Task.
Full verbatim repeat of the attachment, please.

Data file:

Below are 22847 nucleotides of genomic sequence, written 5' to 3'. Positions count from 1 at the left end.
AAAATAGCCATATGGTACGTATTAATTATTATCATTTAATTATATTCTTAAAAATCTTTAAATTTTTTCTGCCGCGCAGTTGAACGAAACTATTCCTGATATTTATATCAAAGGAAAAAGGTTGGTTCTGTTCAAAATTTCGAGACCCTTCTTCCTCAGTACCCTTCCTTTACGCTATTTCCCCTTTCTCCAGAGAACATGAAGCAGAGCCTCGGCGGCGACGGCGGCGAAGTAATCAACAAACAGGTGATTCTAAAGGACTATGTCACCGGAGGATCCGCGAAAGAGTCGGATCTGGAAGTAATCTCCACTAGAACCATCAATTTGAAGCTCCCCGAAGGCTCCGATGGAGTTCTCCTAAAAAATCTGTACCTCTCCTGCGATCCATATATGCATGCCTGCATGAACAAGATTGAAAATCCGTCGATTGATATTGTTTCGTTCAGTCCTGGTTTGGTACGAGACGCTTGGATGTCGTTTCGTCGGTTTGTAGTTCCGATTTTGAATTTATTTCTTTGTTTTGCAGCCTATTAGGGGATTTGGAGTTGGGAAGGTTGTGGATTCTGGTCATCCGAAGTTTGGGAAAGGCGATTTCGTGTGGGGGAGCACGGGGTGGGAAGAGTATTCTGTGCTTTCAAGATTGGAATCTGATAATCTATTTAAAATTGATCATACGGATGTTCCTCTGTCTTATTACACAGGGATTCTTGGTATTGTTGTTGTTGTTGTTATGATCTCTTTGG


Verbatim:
Below are 22847 nucleotides of genomic sequence, written 5' to 3'. Positions count from 1 at the left end.
AAAATAGCCATATGGTACGTATTAATTATTATCATTTAATTATATTCTTAAAAATCTTTAAATTTTTTCTGCCGCGCAGTTGAACGAAACTATTCCTGATATTTATATCAAAGGAAAAAGGTTGGTTCTGTTCAAAATTTCGAGACCCTTCTTCCTCAGTACCCTTCCTTTACGCTATTTCCCCTTTCTCCAGAGAACATGAAGCAGAGCCTCGGCGGCGACGGCGGCGAAGTAATCAACAAACAGGTGATTCTAAAGGACTATGTCACCGGAGGATCCGCGAAAGAGTCGGATCTGGAAGTAATCTCCACTAGAACCATCAATTTGAAGCTCCCCGAAGGCTCCGATGGAGTTCTCCTAAAAAATCTGTACCTCTCCTGCGATCCATATATGCATGCCTGCATGAACAAGATTGAAAATCCGTCGATTGATATTGTTTCGTTCAGTCCTGGTTTGGTACGAGACGCTTGGATGTCGTTTCGTCGGTTTGTAGTTCCGATTTTGAATTTATTTCTTTGTTTTGCAGCCTATTAGGGGATTTGGAGTTGGGAAGGTTGTGGATTCTGGTCATCCGAAGTTTGGGAAAGGCGATTTCGTGTGGGGGAGCACGGGGTGGGAAGAGTATTCTGTGCTTTCAAGATTGGAATCTGATAATCTATTTAAAATTGATCATACGGATGTTCCTCTGTCTTATTACACAGGGATTCTTGGTATTGTTGTTGTTGTTGTTATGATCTCTTTGG